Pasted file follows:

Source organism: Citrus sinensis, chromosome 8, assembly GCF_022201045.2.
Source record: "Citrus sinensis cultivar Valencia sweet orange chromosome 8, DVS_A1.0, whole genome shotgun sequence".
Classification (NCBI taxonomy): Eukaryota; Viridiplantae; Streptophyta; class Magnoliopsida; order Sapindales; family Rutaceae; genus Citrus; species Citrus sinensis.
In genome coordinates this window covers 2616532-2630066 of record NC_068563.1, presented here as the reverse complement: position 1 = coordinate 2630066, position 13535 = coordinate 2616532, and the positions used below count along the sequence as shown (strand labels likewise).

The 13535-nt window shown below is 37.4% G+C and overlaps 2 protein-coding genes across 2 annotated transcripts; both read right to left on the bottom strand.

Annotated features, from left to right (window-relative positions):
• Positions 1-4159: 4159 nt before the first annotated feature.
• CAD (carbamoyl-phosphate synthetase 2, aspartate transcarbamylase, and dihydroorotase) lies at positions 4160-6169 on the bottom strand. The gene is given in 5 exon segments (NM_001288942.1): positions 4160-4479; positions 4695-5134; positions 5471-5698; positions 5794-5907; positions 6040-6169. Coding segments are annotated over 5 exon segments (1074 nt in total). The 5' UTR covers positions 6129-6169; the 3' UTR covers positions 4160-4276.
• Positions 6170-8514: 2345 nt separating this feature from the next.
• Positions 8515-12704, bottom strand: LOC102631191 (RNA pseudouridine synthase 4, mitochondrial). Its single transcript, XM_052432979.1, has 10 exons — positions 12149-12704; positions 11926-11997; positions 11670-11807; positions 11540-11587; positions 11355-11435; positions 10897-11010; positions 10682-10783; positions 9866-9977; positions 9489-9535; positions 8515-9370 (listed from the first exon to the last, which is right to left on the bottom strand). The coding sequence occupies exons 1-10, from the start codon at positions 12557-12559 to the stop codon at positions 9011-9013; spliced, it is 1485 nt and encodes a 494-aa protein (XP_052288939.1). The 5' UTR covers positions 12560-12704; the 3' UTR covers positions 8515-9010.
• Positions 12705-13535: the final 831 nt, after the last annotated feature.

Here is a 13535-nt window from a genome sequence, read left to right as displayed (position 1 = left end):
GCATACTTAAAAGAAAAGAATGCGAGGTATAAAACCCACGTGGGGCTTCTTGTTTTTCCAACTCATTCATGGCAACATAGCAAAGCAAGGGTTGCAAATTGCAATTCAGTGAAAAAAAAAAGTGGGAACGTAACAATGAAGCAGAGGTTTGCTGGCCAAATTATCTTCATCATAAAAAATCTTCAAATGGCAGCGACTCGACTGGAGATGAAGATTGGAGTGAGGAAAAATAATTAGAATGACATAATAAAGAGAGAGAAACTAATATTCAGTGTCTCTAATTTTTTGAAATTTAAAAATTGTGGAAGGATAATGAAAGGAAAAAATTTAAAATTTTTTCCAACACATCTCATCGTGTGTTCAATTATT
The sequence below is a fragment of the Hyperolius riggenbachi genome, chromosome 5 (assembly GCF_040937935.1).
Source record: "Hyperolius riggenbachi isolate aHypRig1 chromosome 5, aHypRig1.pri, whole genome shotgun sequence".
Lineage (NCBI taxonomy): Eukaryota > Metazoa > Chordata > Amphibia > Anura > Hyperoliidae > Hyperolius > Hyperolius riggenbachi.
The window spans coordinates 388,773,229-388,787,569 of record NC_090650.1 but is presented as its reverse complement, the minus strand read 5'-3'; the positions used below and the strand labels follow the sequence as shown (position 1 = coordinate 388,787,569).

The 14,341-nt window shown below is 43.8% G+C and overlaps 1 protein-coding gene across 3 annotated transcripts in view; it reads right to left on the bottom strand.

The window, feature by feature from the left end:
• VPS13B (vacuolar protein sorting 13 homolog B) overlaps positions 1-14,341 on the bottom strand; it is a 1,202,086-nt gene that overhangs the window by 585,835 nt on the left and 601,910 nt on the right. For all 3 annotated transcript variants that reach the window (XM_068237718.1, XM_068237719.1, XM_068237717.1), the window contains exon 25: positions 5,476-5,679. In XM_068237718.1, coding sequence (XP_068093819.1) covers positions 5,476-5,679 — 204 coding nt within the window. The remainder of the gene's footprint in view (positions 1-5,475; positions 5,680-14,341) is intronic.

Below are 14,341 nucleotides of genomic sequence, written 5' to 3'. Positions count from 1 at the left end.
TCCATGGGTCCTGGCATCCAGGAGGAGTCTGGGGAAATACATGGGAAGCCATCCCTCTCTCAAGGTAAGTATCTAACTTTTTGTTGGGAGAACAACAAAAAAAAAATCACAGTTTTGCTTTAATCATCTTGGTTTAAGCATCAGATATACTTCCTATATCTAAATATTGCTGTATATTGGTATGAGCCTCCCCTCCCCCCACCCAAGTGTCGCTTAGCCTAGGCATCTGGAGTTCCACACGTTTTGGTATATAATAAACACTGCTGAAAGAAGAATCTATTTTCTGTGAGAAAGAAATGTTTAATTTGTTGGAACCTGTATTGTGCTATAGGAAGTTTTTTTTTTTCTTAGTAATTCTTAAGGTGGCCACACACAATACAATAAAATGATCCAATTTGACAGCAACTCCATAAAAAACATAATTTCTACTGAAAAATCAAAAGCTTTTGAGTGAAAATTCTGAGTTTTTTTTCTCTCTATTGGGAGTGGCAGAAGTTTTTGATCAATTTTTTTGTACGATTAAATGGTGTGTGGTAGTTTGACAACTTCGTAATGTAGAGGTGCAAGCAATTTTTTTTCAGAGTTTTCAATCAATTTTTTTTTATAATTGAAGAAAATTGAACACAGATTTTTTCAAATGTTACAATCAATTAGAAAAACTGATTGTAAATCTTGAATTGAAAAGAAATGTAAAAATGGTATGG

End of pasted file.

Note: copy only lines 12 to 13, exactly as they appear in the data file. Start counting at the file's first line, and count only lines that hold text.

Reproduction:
Here is a 13535-nt window from a genome sequence, read left to right as displayed (position 1 = left end):
GCATACTTAAAAGAAAAGAATGCGAGGTATAAAACCCACGTGGGGCTTCTTGTTTTTCCAACTCATTCATGGCAACATAGCAAAGCAAGGGTTGCAAATTGCAATTCAGTGAAAAAAAAAAGTGGGAACGTAACAATGAAGCAGAGGTTTGCTGGCCAAATTATCTTCATCATAAAAAATCTTCAAATGGCAGCGACTCGACTGGAGATGAAGATTGGAGTGAGGAAAAATAATTAGAATGACATAATAAAGAGAGAGAAACTAATATTCAGTGTCTCTAATTTTTTGAAATTTAAAAATTGTGGAAGGATAATGAAAGGAAAAAATTTAAAATTTTTTCCAACACATCTCATCGTGTGTTCAATTATT